When questioned on local radio, Tshabalala-Msimang said she routinely sends such material to officials "just to alert them of what is happening and to what has been discussed.
Tshabalala-Msimang had stabilised significantly, Professor Jeff Wing said in an earlier statement prompted by clouded reports in the media.
He said that two weeks before Tshabalala-Msimang was admitted, she consulted a specialist for blood loss related to a condition occurring frequently amongst elderly women.
In October, Tshabalala-Msimang received therapy for a pneumonia that was complicated by a pleural effusion (a collection of fluid lying between the lungs and the wall of the chest), said Wing.
South Africas health minister Manto Tshabalala-Msimang is not alone in her quackery.
Reports say Waters tabled a question asking whether Health Minister Manto-Tshabalala-Msimang had been convicted of theft in Botswana and whether this had been disclosed prior to her appointment.
The full survey was not released, but Tshabalala-Msimang said the figures suggested that we have a trend of decreasing prevalence overall and in the younger age cohort.
DA MP and member of the portfolio committee on Health Sandy Kalyan said Tshabalala-Msimang had been a spectacular failure as Minister of Health and I humbly appeal to the incoming leadership after the next elections to ensure that the voice of reason prevails, and to never ever again entrust you with the health of South Africa.
Tshabalala-Msimang has always been the subject of gossip in the corridors of power, and she has her more vocal detractors who have vehemently disagreed with her position on HIV and Aids and called for her head.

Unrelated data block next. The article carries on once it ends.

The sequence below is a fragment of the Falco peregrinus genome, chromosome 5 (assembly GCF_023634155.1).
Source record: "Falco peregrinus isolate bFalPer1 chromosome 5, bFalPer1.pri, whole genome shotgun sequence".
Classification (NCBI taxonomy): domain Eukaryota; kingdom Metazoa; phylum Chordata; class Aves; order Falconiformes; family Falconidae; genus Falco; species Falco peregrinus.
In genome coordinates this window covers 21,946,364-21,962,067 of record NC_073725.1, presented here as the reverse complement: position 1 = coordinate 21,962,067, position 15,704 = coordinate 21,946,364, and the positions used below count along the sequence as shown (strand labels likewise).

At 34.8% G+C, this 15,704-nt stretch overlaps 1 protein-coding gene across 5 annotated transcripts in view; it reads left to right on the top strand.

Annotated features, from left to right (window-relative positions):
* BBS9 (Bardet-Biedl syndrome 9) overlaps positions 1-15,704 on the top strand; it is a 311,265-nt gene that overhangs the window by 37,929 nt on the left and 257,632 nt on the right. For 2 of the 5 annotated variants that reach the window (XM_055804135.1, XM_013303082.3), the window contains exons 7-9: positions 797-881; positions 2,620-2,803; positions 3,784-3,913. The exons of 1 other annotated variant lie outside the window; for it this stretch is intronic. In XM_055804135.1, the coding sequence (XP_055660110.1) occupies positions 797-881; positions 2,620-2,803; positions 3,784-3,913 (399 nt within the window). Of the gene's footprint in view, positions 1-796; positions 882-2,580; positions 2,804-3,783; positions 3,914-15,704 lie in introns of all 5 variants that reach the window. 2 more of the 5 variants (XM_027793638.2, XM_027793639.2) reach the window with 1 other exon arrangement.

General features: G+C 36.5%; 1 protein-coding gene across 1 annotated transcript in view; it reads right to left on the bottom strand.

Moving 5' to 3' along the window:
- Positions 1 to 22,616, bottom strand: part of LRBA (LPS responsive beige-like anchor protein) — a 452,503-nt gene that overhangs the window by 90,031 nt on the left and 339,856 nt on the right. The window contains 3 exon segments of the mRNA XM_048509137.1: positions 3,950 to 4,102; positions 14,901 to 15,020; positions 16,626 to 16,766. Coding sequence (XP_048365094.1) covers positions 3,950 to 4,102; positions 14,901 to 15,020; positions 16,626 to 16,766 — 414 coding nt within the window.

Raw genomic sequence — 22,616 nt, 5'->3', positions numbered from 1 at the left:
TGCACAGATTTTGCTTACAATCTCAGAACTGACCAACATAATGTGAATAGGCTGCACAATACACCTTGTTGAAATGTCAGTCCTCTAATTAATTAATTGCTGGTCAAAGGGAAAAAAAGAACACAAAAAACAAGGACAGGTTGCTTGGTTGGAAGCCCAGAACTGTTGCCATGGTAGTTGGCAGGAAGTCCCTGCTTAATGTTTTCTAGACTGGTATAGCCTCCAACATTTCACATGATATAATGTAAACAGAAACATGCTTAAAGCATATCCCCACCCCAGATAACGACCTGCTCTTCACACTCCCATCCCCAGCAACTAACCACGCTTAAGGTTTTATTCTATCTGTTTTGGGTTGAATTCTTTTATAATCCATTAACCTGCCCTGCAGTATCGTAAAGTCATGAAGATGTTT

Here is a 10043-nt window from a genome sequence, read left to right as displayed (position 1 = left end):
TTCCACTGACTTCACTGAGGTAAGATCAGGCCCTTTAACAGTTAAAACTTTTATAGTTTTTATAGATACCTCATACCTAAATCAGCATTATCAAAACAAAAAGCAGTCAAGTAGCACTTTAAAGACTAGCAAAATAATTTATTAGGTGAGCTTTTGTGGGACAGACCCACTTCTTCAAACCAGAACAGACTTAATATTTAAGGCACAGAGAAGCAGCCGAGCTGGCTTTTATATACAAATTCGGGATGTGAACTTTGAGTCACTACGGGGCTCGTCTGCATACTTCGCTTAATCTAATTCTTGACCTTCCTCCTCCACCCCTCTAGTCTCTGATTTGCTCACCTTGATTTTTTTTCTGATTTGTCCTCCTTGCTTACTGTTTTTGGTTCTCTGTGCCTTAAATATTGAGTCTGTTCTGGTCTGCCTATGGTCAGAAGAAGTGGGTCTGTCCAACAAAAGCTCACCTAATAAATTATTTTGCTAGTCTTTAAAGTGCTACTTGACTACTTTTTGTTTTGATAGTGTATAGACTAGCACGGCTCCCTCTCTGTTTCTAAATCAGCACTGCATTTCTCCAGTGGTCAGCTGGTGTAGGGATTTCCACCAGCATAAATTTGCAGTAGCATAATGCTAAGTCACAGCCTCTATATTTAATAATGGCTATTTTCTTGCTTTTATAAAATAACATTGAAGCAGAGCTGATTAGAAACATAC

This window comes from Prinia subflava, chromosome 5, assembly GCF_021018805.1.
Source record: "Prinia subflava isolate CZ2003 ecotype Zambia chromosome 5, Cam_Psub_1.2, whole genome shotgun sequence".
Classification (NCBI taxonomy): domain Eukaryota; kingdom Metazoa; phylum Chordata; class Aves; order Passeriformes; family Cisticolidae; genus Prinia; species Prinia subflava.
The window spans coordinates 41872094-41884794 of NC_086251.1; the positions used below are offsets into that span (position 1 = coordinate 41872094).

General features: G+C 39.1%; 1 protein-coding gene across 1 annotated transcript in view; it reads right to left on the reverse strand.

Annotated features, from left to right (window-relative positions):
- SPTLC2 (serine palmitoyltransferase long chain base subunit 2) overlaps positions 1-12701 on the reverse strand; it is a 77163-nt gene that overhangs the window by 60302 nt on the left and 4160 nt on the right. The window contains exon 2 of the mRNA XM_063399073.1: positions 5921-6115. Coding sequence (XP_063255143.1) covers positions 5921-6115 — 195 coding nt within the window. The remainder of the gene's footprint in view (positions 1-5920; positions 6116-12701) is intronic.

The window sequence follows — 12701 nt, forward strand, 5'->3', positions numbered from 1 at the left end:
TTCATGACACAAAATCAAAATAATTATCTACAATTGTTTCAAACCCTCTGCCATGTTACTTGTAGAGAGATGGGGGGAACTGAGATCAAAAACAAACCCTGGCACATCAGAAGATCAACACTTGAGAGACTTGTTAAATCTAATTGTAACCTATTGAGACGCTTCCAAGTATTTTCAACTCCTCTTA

Dr Tshabalala-Msimang is clearly the minister in poor health.
According to the Journal, Tshabalala-Msimang has recommended a diet of potato, lemon and garlic to combat the HIV/AIDS epidemic (Chase, Wall Street Journal, 9/5.
His defense of Health Minister Manto Tshabalala-Msimang came as Archbishop Desmond Tutu, a Nobel laureate often regarded as the moral conscience of the nation, said in a speech Friday that the Health Ministry "has presided over the vast deterioration in health standards of our land.
Tshabalala-Msimang has been condemned at home and abroad for her unorthodox views on the AIDS virus, which has infected an estimated 5.
Tshabalala-Msimang denied the allegations and successfully sued to recover medical records that served as the source for some of the newspaper's allegations.
curbing the country's ballooning AIDS epidemic.
is being developed in South Africa.
Health Minister Manto Tshabalala-Msimang has been condemned at home and abroad for her unorthodox views on the AIDS virus, which has infected an estimated 5.
Tshabalala-Msimang was sidelined for months with ill health earlier this year.
Tshabalala-Msimang denied the allegations and successfully sued to recover her medical records on which some of the newspaper's allegations were based.
As South Africa's health minister, Manto Tshabalala-Msimang has been vilified as an accomplice to genocide for failing to provide treatment for the millions of people with HIV.
Dr Tshabalala-Msimang was accused of abusing her position to hide chronic alcoholism and obtain a liver transplant earlier this year, and of robbing patients under anesthetic while a hospital superintendent in the 1970s.
The article claims that doctors and staff knew Dr Tshabalala-Msimang was drinking immediately before the transplant.
The paper also revealed that Dr Tshabalala-Msimang had been convicted of stealing from patients and banned from Botswana as an undesirable alien for 10 years when she worked as a hospital superintendent there in 1976.
In the past, Tshabalala-Msimang has said that antiretroviral drugs are "poison" and that a combination of garlic, onions, olive oil and African potatoes would strengthen the immune systems of people living with HIV/AIDS.
Tshabalala-Msimang said she sees her reappointment as a "sign of Mbeki's confidence" in her efforts to combat the HIV/AIDS epidemic, according to Agence France-Presse.
JOHANNESBURG, Sept 17, 2006 (AFP) - The South African government warned the countrys main anti-AIDS lobby on Sunday that a campaign to oust controversial Health Minister Manto Tshabalala-Msimang was doomed to failure.
Tshabalala-Msimang was not included in the opening ceremony on Tuesday evening but had been scheduled to speak in a session on Wednesday alongside AIDS activists and researchers.